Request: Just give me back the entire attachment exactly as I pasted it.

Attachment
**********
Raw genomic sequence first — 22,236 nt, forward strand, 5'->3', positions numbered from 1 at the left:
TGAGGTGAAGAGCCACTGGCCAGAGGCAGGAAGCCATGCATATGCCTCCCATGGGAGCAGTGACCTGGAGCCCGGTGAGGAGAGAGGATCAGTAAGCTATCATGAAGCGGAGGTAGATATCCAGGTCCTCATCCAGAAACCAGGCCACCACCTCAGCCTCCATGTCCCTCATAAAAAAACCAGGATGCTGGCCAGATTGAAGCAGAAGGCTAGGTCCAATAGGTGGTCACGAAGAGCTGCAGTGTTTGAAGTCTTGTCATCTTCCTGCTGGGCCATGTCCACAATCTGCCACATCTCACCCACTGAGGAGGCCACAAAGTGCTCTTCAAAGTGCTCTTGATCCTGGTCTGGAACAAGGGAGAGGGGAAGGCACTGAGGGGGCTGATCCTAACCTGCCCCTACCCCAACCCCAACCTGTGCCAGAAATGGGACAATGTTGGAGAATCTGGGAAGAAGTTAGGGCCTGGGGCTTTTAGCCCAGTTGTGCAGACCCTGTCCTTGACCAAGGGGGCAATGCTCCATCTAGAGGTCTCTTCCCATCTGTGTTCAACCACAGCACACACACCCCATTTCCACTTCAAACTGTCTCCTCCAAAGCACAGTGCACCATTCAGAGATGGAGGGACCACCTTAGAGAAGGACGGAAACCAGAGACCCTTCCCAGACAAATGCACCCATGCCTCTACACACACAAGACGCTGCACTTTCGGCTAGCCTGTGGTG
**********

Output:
Raw genomic sequence first — 22,236 nt, forward strand, 5'->3', positions numbered from 1 at the left:
TGAGGTGAAGAGCCACTGGCCAGAGGCAGGAAGCCATGCATATGCCTCCCATGGGAGCAGTGACCTGGAGCCCGGTGAGGAGAGAGGATCAGTAAGCTATCATGAAGCGGAGGTAGATATCCAGGTCCTCATCCAGAAACCAGGCCACCACCTCAGCCTCCATGTCCCTCATAAAAAAACCAGGATGCTGGCCAGATTGAAGCAGAAGGCTAGGTCCAATAGGTGGTCACGAAGAGCTGCAGTGTTTGAAGTCTTGTCATCTTCCTGCTGGGCCATGTCCACAATCTGCCACATCTCACCCACTGAGGAGGCCACAAAGTGCTCTTCAAAGTGCTCTTGATCCTGGTCTGGAACAAGGGAGAGGGGAAGGCACTGAGGGGGCTGATCCTAACCTGCCCCTACCCCAACCCCAACCTGTGCCAGAAATGGGACAATGTTGGAGAATCTGGGAAGAAGTTAGGGCCTGGGGCTTTTAGCCCAGTTGTGCAGACCCTGTCCTTGACCAAGGGGGCAATGCTCCATCTAGAGGTCTCTTCCCATCTGTGTTCAACCACAGCACACACACCCCATTTCCACTTCAAACTGTCTCCTCCAAAGCACAGTGCACCATTCAGAGATGGAGGGACCACCTTAGAGAAGGACGGAAACCAGAGACCCTTCCCAGACAAATGCACCCATGCCTCTACACACACAAGACGCTGCACTTTCGGCTAGCCTGTGGTG